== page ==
Resolution Statement 08194-19 Osinyemi v Croydon Guardian
Summary of Complaint
1. Abi Osinyemi complained to the Independent Press Standards Organisation that Croydon Guardian breached Clause 10 (Clandestine devices and subterfuge) of the Editors’ Code of Practice in an article headlined “'We see people begging for food and crack getting taken in the streets'”, published on 18 October 2019.
2. The article reported on people who lived in an area that had been found in a recent study to be one of the most deprived in London. In addition to the inclusion of statistics about the area, there was a selection of quotes from people who lived and worked in the area about their experiences.
3. The complainant was one of the people quoted and named in the article, and said that the publication had breached Clause 10. He said that the reporter had introduced herself by saying that “the Council wanted to hear people’s thoughts and experiences because they wanted to take steps to improve the area”. He said he had no reason to believe she was a reporter, and spoke to her solely on the basis that he believed she worked for the Council. He said that he would not have spoken to the reporter had he known she was a reporter, and would not have consented for his conversation to be recorded or published if this was the case. He got in touch directly with the reporter after realising it had been published and asked for his quotes to be removed.
4. The publication said it did not accept that it had breached Clause 10. It said that it had received the story from a reliable syndicate. After the reporter got in contact with the publication it removed the complainant’s name, but it left the quotes in the article.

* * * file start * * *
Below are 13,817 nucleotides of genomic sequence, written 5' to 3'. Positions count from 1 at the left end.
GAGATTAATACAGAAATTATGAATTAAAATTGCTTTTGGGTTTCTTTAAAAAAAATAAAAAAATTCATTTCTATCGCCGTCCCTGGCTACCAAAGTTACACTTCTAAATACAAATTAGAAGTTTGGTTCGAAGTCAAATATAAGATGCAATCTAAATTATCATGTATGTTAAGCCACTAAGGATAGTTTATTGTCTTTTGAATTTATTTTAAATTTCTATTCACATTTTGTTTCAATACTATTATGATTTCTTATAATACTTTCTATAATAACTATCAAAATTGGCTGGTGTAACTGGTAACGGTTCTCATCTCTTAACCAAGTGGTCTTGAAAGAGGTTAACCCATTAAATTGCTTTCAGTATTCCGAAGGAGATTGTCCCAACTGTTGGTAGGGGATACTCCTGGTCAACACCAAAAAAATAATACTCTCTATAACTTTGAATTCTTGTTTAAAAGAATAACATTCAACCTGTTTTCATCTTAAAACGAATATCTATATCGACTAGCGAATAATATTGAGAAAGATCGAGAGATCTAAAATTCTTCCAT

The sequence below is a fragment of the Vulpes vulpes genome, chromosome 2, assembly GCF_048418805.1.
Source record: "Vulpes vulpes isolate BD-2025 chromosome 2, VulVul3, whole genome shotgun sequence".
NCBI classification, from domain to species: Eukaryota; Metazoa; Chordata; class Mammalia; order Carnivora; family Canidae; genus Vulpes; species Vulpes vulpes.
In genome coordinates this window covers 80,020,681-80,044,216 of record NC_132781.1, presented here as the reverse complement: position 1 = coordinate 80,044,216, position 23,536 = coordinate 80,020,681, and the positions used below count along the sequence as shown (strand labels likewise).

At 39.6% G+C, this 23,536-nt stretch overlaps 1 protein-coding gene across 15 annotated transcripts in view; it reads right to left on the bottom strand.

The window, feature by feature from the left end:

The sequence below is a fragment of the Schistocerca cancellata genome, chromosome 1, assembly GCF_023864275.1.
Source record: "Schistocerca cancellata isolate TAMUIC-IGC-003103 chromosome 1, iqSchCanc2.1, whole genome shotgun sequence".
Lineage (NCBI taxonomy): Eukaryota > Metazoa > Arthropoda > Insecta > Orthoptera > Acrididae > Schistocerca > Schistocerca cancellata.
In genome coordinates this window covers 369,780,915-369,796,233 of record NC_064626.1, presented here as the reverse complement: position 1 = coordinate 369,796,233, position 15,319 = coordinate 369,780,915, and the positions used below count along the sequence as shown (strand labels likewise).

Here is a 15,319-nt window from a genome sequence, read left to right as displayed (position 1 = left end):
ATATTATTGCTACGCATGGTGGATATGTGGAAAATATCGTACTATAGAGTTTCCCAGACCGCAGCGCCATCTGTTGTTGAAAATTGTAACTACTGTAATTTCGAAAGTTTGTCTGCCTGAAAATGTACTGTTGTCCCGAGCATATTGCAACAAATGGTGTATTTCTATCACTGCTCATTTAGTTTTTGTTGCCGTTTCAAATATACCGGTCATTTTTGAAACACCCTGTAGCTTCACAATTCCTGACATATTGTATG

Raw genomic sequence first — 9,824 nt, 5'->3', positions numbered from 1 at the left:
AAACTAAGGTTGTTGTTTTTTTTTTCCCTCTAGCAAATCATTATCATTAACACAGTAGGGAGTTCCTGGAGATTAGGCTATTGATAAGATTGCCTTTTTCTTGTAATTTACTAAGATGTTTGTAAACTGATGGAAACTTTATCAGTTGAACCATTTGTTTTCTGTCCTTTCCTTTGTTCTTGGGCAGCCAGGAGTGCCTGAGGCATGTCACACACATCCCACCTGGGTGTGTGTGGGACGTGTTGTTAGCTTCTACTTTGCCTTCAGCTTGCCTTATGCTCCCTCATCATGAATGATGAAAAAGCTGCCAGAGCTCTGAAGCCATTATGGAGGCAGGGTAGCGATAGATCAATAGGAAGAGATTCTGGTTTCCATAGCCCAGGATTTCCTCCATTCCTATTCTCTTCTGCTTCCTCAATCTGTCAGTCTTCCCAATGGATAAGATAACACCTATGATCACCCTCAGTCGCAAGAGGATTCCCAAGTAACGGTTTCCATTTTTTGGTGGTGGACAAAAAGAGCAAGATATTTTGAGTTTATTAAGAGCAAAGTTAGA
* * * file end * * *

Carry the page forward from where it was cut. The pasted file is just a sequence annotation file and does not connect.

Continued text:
Relevant Clause Provisions
5. Clause 10 (Clandestine devices and subterfuge)*
i) The press must not seek to obtain or publish material acquired by using hidden cameras or clandestine listening devices; or by intercepting private or mobile telephone calls, messages or emails; or by the unauthorised removal of documents or photographs; or by accessing digitally-held information without consent.
ii) Engaging in misrepresentation or subterfuge, including by agents or intermediaries, can generally be justified only in the public interest and then only when the material cannot be obtained by other means.
6. The complaint was not resolved through direct correspondence between the parties. IPSO therefore began an investigation into the matter.
7. The publication offered to delete the full quote that had been supplied by the complainant.
8. The complainant said that this would resolve the matter to his satisfaction.
9. As the complaint was successfully mediated, the Complaints Committee did not make a determination as to whether there had been any breach of the Code.
Date complaint received: 19/10/2019
Date complaint concluded by IPSO: 10/12/2019